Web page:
During her seven-hour hostage ordeal in a Duluth, Ga., apartment Saturday morning, Ashley Smith said she talked to her captor about her slain husband, even showing him a copy of his autopsy report and giving him a taste of what he has put other families through.
Now the family of Daniel "Mack" Smith Jr. hopes the national spotlight on his widow - who led police to the man wanted in the killings of a judge, a court reporter, a deputy and a customs agent in Atlanta - will help shed some light on his unsolved 3-year-old homicide.
"Somebody knows what happened," said Joel Smith, 46, Mr. Smith's older brother, who lives in Appling. "We're going to use this to do whatever we can. We want closure on my brother."
Someone stabbed Mr. Smith in the heart during a brawl in the parking lot of a Martinez apartment complex in August 2001. Mrs. Smith was there, screaming for help and holding him in her arms in the bed of a pickup as he lay dying, according to witnesses. Her husband, a carpenter, was 23, and the couple had a toddler daughter.
"God has helped me through tough times before," Mrs. Smith said at a news conference Monday night. "And He will help me now."
Two men were charged in Mr. Smith's death the next day, but the case never went forward. No one was ever indicted. Police estimate that 10 to 15 people were involved in the fight.
Columbia County sheriff's Capt. Steve Morris said investigators never could determine the cause of the fight or the sequence of events, nor could they find a witness to the stabbing. The weapon also was never found.
Like the victim's brother, Capt. Morris said he hopes talk about Mrs. Smith's heroism in Duluth will prompt people to talk about her husband's death and someone whose conscience is moved will pick up a phone.
"As time goes on, people forget, or don't want to remember," Capt. Morris said.
Despite the time that's passed, District Attorney Danny Craig, of the Augusta Judicial Circuit, would not release documents from the file Monday, saying it's still an open investigation. He said his office could have sought an indictment but he didn't think prosecutors could prove the case beyond a reasonable doubt.
"It could be, though, that there will be a time when we can," Mr. Craig said.
According to police, residents of Applecross Apartments off Washington Road were awakened Aug. 18, 2001, at about 3:30 a.m. by shouting and arguing in apartment 3C, Barry Keith Tabor's apartment.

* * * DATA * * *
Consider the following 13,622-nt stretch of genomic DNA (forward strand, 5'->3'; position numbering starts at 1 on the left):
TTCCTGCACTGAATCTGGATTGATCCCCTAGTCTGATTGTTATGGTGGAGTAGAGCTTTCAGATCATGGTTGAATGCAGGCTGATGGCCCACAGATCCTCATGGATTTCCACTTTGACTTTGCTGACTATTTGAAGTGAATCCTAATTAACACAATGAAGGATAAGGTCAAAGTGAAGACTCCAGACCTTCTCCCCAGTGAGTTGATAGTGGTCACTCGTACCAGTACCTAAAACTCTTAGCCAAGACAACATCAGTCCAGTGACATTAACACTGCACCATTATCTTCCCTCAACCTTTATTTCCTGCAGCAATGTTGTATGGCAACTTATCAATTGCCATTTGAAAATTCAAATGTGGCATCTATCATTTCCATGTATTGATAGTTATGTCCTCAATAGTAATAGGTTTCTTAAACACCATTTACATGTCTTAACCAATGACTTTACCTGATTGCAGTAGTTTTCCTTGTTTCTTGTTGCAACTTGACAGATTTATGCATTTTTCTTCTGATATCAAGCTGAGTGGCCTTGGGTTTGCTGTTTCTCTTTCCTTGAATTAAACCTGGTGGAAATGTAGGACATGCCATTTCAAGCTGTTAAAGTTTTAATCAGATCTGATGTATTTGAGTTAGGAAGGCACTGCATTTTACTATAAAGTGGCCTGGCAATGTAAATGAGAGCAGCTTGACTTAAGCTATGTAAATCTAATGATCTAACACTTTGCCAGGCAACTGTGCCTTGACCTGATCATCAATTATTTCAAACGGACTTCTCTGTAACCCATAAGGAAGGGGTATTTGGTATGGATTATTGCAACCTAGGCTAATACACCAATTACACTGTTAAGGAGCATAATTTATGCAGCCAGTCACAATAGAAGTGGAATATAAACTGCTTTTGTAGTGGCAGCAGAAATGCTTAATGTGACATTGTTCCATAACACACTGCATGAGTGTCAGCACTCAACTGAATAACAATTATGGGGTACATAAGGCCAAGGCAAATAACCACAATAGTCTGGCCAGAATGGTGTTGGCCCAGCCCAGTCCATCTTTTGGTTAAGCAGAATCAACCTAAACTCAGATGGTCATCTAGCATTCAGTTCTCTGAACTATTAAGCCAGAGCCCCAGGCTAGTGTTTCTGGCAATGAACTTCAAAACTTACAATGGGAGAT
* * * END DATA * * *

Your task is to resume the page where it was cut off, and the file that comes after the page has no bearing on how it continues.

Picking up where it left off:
Joel Smith said police and the district attorney's office told him they'd done all they could do. He said Mr. Tabor, one of the men charged in the killing, had been a close friend of his brother. Based on conversations with Mrs. Smith, he said, the fight apparently started when a girl spat on her, and her husband said something to the effect of, "You can't control your girlfriend," to another man.
A witness who lived next door told The Augusta Chronicle that he saw 15 people fighting in the hallway and that as the argument spilled into the parking lot they were hitting each other with broken beer bottles.
Joel Smith said he believes most of the people ganged up on his brother. He said his brother went to his truck and got a baseball bat and that two other men went inside and got a knife. The fighting resumed, and someone wrestled the bat away from Mr. Smith and stabbed him, his brother said.
Mr. Smith collapsed.
"His girlfriend turned around, and she started screaming for somebody to help her," a neighbor told The Chronicle. "She was saying, 'Look, he's bleeding from his mouth.'"
Mr. Tabor and Jairo Humberto Lopez were charged the next day. A magistrate judge later dropped the charge against Mr. Lopez for insufficient evidence, and Mr. Tabor was never indicted.
In October 2003, Mr. Tabor was charged with armed robbery, burglary and possession of a firearm during the commission of a crime in a Burke County case. Three masked men, dubbed the "bacon bandits," demanded a Waynesboro man's wallet at gunpoint outside his home after breaking in and stealing a package of bacon and fixing themselves drinks.
Staff Writers Sandy Hodson and Rob Pavey contributed to this article.
Reach Johnny Edwards at (706) 823-3225 or firstname.lastname@example.org.
Editor's note: The following statement from Ashley Smith was given at a press conference held Monday night outside West Lake subdivision in Columbia County:
I want to thank everyone for their prayers and support over the last several days. I also want to extend my deepest sympathies to the families of Judge (Rowland) Barnes, Julie Ann Brandau, Deputy (Hoyt) Teasley and Special Agent (David) Wilhelm, as well as my prayers for Deputy (Cynthia) Hall, who is fighting for her life right now in the hospital. As I'm sure you can imagine, this event has been has been extremely difficult and exhausting for me and my extended family. I have experienced just about every emotion one could imagine in the span of just a few days.
Throughout my time with Mr. Nichols, I continued to rely on my faith in God. God has helped me through tough times before and He will help me now.
I hope that you will respect my need to rest and to focus my immediate attention on helping the legal authorities proceed with their various investigations. It's natural to focus on the conclusion of any story, but my role was really very small in the grand scheme of things. The real heroes are the judicial and law enforcement officials who gave their lives and those who risked their lives to bring this to an end.
Thank you again for your prayers. God bless you all.